Study finds students have "stunning," "dismaying" inability to identify fake news

Study finds students have "stunning," "dismaying" inability to identify fake news
Source: AP
Source: AP

A report that an FBI agent involved in the investigation of Democrat Hillary Clinton's private email server was killed in a bizarre murder-suicide went briefly viral before the Nov. 8 federal elections, setting an ominous tone for readers. 

Of course, the story was false, but it still got shared over half a million times.

If a recent study is any indication, the "fake news" problem is just getting worse. Researchers from Stanford's Graduate School of Education found "a stunning and dismaying consistency" in students of all grade levels' ability to assess the validity of information presented to them, saying the results posed a "threat to democracy."

For the study, the tasks included asking middle schoolers to distinguish an advertisement from a news story, high schoolers to identify the source of information in a chart and college students to "ask who's behind a site that presents only one side of a contentious issue."

"But in every case and at every level, we were taken aback by students' lack of preparation," the researchers wrote — even when they were not looking for expert-level critiques of information but a "reasonable" level of awareness regarding potentially biased or misleading sources.

"Many people assume that because young people are fluent in social media they are equally perceptive about what they find there," Stanford History Education Group founder and lead author Professor Sam Wineburg said in a statement. "Our work shows the opposite to be true."

In one case, high school students failed to identify an Imgur post of sunflowers labeled "Fukushima Nuclear Flowers ... Not much more to say, this is what happens when flowers get nuclear birth defects" was not a reliable source of information on the aftermath of damage to Japan's Fukushima Daiichi Nuclear Power Plant in 2011.

Nearly 40% called the photo evidence of widespread radioactive contamination, with another quarter saying it only provided photo evidence of plant mutation. The photo actually depicts a natural phenomena in plants called fasciation.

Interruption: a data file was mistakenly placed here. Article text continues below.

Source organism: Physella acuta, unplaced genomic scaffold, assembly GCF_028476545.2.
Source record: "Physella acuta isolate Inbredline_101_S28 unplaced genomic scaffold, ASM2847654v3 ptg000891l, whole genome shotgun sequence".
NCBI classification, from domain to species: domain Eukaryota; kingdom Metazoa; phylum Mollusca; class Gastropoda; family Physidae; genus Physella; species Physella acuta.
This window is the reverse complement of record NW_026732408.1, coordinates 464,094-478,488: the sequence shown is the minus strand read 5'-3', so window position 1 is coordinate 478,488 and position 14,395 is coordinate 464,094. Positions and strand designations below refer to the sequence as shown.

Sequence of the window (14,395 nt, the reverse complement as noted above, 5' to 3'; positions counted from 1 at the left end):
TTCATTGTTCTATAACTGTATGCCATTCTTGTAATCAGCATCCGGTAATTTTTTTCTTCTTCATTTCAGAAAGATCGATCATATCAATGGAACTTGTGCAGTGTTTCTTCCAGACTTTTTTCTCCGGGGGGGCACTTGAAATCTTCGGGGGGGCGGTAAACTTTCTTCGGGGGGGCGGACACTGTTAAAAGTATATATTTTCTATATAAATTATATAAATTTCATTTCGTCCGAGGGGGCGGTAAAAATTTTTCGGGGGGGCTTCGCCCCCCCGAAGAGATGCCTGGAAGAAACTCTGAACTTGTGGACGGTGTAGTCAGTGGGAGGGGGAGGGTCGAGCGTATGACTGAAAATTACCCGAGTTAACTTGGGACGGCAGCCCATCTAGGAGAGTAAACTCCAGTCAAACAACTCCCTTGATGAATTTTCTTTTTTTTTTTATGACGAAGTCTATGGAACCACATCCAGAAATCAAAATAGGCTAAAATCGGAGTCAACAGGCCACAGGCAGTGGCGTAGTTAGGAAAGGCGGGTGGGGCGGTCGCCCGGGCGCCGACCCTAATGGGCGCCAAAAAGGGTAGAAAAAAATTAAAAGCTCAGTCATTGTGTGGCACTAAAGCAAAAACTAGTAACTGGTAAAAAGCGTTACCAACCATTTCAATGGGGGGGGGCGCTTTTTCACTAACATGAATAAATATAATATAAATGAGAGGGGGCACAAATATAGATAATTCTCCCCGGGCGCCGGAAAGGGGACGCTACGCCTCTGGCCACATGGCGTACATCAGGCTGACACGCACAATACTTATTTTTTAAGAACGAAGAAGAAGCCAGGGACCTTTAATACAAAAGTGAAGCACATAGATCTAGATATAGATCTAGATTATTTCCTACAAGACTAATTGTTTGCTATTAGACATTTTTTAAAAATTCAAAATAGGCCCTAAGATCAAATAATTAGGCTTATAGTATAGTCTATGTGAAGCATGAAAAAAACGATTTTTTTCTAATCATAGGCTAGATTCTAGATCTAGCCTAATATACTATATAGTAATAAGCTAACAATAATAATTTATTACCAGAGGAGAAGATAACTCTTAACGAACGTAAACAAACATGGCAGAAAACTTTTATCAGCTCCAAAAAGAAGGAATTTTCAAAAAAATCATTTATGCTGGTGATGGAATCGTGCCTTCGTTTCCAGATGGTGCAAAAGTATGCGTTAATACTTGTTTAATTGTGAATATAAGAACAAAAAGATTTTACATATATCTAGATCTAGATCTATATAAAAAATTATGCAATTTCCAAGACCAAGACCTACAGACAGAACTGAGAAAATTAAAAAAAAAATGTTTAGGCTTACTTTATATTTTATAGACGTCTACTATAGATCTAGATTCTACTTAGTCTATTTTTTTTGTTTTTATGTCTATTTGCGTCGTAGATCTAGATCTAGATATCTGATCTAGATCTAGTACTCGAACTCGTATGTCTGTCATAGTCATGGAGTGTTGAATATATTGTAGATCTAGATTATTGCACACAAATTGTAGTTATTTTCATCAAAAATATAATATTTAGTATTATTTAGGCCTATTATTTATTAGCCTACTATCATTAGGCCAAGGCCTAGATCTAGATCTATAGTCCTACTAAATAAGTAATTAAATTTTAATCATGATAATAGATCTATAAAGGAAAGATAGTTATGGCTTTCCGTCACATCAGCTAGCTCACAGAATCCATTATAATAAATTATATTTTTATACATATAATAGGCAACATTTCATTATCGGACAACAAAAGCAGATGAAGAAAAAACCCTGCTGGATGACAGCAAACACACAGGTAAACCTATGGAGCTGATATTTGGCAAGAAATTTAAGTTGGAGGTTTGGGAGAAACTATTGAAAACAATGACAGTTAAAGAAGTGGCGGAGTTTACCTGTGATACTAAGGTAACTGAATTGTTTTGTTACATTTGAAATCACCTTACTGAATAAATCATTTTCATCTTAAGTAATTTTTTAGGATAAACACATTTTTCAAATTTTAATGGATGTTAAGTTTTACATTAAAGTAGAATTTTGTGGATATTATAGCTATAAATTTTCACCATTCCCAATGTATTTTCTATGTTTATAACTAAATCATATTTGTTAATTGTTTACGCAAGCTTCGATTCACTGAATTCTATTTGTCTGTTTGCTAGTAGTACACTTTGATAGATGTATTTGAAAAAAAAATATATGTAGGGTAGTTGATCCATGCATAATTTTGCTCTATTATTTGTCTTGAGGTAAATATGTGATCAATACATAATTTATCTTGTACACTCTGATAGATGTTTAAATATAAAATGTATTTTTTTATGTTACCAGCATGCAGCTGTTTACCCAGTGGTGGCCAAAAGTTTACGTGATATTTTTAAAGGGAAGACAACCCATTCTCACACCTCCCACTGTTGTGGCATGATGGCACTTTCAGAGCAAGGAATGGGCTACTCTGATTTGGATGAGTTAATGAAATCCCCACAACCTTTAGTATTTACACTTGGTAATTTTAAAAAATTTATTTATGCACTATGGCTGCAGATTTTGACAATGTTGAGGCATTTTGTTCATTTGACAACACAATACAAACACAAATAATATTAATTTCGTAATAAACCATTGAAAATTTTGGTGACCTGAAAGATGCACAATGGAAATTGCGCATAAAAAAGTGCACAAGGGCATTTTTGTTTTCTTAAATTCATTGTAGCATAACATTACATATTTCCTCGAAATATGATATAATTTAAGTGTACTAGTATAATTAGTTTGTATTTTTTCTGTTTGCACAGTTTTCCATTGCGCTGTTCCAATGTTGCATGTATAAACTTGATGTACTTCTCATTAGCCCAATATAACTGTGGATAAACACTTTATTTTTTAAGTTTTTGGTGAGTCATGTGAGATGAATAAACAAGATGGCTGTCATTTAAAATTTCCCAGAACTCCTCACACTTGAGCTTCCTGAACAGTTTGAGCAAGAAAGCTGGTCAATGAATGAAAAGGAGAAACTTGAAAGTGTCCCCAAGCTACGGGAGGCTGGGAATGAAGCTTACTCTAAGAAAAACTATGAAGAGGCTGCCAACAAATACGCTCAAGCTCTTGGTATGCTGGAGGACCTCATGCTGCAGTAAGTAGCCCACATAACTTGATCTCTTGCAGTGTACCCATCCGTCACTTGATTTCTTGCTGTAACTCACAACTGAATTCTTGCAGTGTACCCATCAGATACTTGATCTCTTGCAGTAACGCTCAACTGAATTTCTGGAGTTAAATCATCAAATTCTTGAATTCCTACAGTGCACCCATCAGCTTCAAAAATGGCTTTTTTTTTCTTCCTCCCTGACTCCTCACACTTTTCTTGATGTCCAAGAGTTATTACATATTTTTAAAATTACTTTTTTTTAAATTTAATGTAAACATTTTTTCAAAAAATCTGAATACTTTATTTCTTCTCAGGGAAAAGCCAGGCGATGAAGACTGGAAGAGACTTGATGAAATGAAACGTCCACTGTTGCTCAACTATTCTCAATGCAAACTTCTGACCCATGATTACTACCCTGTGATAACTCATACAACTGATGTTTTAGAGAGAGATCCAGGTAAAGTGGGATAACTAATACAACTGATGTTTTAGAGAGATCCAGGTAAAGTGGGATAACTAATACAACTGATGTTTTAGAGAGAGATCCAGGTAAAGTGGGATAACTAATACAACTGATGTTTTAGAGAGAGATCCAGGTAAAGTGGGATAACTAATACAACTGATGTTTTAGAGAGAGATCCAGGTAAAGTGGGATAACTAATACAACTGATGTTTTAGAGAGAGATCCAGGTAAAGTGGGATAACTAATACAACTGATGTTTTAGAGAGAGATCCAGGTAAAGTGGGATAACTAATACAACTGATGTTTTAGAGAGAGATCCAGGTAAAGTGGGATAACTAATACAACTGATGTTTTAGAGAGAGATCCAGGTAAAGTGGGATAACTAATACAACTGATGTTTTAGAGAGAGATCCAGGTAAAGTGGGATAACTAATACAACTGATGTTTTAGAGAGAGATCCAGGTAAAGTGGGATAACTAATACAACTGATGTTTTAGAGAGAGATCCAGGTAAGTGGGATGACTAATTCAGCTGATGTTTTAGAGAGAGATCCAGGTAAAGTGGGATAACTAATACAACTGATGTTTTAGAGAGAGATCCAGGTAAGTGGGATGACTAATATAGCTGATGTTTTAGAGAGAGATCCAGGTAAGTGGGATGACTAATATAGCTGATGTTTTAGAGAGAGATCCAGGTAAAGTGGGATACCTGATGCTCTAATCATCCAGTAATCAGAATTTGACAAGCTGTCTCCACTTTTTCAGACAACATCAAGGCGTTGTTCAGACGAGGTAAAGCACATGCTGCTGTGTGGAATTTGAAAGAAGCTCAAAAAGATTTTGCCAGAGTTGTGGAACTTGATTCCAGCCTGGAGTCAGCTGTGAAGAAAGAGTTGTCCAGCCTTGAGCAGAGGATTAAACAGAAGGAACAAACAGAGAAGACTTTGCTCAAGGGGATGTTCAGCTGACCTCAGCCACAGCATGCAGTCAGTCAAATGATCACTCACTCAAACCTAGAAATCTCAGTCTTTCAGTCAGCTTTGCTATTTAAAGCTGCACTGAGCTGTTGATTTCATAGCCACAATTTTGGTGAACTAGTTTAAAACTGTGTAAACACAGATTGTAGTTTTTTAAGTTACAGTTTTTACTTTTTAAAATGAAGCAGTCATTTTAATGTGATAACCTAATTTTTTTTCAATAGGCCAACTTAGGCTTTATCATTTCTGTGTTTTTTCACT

Source: Imgur

In another experiment, researchers determined high school students were unable to verify which of two Facebook posts announcing Republican Donald Trump's presidential campaign came from the official Fox News account or an impersonator, with just a quarter of the students noticing critical factors like a verified checkmark on the real account.

When the researchers asked undergraduates to read the following tweet, a poll from the liberal Center for American Progress posted by progressive advocacy group MoveOn.org, less than a third of the students were able to identify the groups involved might have a political bias.

Information literacy has become a growing problem in the wake of the 2016 federal elections, which saw rampant misinformation on major social networks like Facebook and Twitter. Days after the victory of Republican nominee Donald Trump, the New York Times reported a post claiming Pope Francis had endorsed his campaign was shared nearly a million times on Facebook. (Note: The pope did not actually endorse Trump.)

According to BuzzFeed, one source of some of the fake info flooding the U.S. web is the Balkans. The Macedonian town of Veles alone launched at least 140 U.S. politics websites in the past year that "almost all publish aggressively pro-Trump content aimed at conservatives and Trump supporters in the US." Some of the creators were able to make up to $5,000 a month.

But homegrown content like far-right site LibertyWritersNews is lucrative as well. A profile in the Washington Post noted the site's creators, two formerly unemployed restaurant workers Paris Wade and Ben Goldman, gained 300,000 Facebook followers in October alone and are "making so much money that they feel uncomfortable talking about it because they don't want people to start asking for loans."

"The kinds of duties that used to be the responsibility of editors, of librarians now fall on the shoulders of anyone who uses a screen to become informed about the world," Wineburg told NPR. "And so the response is not to take away these rights from ordinary citizens but to teach them how to thoughtfully engage in information seeking and evaluating in a cacophonous democracy."

How much do you trust the information in this article?

Tom McKay

Tom is a staff writer at Mic, covering national politics, media, policing and the war on drugs. He is based in New York and can be reached at tmckay@mic.com.

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